The third 'canonical' victim of Jack the Ripper, Elizabeth Stride, was found with her throat cut in a yard off Berner Street, south of Commercial Road, on 30 September 1888. The body was discovered still oozing blood - the Ripper had almost been caught in the act.
As with other posts in this series, I won't dwell on the circumstances surrounding her death, as the internet is already full of such accounts. Instead, this post will look at how the area around the site has developed over the centuries, using the Time Travel Explorer app.
The two earliest views, 1749 and 1799, show the area as undeveloped. Commercial Road, to the north, was not constructed until the early 19th Century, although a similar east-west track (White Horse Lane) is in existence. The murder site sits on the boundary of two parcels of land. In the earlier view, farmland or orchards lay to the north while pasture land is to the south. A few cottages and farm buildings can be found nearby on Church Lane.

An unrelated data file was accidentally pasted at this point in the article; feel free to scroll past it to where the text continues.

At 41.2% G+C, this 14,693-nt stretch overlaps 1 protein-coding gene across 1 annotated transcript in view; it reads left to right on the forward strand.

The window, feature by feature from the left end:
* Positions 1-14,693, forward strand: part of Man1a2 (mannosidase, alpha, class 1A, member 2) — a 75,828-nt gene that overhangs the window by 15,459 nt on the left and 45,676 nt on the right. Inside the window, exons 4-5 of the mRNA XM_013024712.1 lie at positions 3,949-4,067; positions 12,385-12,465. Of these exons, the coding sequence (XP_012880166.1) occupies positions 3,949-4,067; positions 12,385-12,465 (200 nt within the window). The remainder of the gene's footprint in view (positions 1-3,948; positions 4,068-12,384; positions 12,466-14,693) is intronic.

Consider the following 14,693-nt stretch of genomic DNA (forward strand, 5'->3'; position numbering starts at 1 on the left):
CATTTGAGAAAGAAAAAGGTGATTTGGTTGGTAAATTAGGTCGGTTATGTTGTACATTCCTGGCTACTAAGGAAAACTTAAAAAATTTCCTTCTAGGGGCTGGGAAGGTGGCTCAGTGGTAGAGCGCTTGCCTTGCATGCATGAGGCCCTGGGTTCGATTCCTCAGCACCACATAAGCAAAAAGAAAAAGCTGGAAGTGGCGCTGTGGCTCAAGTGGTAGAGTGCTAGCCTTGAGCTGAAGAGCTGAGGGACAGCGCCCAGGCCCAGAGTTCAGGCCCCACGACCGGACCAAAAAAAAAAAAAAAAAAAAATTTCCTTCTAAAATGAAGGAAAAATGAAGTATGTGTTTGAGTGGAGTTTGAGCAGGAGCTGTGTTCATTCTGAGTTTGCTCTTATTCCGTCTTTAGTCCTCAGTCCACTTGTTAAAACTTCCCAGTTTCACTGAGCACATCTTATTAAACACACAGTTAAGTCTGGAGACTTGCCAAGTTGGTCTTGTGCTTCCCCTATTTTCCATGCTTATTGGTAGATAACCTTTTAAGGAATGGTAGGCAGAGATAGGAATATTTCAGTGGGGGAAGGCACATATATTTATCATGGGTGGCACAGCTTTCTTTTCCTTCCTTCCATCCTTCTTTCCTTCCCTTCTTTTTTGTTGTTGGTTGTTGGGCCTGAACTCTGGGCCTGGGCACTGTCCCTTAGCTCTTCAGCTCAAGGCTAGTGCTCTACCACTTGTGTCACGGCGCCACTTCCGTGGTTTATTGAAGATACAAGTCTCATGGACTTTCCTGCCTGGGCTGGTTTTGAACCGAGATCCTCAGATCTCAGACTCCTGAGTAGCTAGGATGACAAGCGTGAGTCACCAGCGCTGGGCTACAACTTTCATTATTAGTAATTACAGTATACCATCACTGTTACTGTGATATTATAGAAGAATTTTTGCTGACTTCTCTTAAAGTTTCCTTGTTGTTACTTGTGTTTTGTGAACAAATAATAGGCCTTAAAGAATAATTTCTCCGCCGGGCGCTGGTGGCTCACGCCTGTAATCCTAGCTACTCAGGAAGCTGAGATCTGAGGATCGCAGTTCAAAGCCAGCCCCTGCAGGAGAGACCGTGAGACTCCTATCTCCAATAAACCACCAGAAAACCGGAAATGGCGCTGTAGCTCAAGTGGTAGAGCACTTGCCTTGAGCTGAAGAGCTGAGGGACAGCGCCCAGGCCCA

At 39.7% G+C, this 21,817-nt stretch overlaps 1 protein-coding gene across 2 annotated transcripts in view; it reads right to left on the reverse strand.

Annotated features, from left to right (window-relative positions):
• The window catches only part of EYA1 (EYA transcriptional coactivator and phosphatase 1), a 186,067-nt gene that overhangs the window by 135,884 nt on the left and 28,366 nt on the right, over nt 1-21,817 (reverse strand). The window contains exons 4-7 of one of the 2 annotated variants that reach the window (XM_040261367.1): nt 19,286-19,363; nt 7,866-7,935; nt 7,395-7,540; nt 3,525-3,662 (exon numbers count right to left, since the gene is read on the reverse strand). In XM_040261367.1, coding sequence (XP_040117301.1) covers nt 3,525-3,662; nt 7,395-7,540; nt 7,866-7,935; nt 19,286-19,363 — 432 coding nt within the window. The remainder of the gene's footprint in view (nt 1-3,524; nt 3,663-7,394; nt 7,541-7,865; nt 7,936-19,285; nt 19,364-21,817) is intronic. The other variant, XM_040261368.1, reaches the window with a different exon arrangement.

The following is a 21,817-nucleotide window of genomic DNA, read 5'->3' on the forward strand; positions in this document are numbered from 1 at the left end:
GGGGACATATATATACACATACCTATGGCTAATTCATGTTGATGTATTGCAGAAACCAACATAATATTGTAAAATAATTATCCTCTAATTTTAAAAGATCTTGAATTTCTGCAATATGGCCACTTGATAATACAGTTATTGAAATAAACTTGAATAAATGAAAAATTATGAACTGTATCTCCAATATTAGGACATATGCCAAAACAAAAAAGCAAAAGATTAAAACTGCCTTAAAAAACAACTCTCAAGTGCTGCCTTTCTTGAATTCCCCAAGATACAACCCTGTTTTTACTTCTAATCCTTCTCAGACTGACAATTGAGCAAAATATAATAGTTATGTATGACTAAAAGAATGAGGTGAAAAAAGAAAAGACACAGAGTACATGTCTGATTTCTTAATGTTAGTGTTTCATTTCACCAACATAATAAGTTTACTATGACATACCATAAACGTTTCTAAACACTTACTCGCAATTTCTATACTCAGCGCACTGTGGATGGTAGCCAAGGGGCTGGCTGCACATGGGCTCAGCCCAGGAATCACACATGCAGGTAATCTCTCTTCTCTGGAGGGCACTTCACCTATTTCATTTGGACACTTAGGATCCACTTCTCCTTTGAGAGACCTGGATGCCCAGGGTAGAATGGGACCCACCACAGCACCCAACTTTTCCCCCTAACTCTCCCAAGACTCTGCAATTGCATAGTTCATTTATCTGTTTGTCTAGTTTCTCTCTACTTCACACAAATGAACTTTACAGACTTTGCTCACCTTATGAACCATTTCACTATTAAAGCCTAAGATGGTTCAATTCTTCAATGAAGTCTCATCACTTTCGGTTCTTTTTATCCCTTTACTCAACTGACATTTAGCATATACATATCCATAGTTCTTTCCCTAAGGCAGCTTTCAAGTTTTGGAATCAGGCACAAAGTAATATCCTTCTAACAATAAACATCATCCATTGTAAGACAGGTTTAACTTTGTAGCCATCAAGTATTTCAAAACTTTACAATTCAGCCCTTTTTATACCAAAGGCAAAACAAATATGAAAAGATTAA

Stride forward, if you'll excuse the pun, thirty years and we see a very different picture. Commercial Road has been constructed, linking the docks to the City, and with it came countless streets of houses and tenements. For a shocking account of life in these slums at the turn of the 20th Century, I recommend Jack London's The People of the Abyss.
Elizabeth Stride, like most prostitutes, was a denizen of these mean streets and lived in the notorious criminal rookery of Flower and Dean Street, Spitalfields at the time of her death. The place where she met her end, off Berners Street and known as Dutfield's Yard, is indicated by the red dots. The yard is not labelled as such in any of the views, but you can see what a warren of passages and service spaces the area supported. Happy hunting ground for a knife-wielding man of shadows.
Today, Berners Street is known as Henriques Street after philanthropist Basil Henriques. The yard is long gone, although its location was photographed before development. An image of the site today can be found here.
Previously: Annie Chapman, Mary Ann Nichols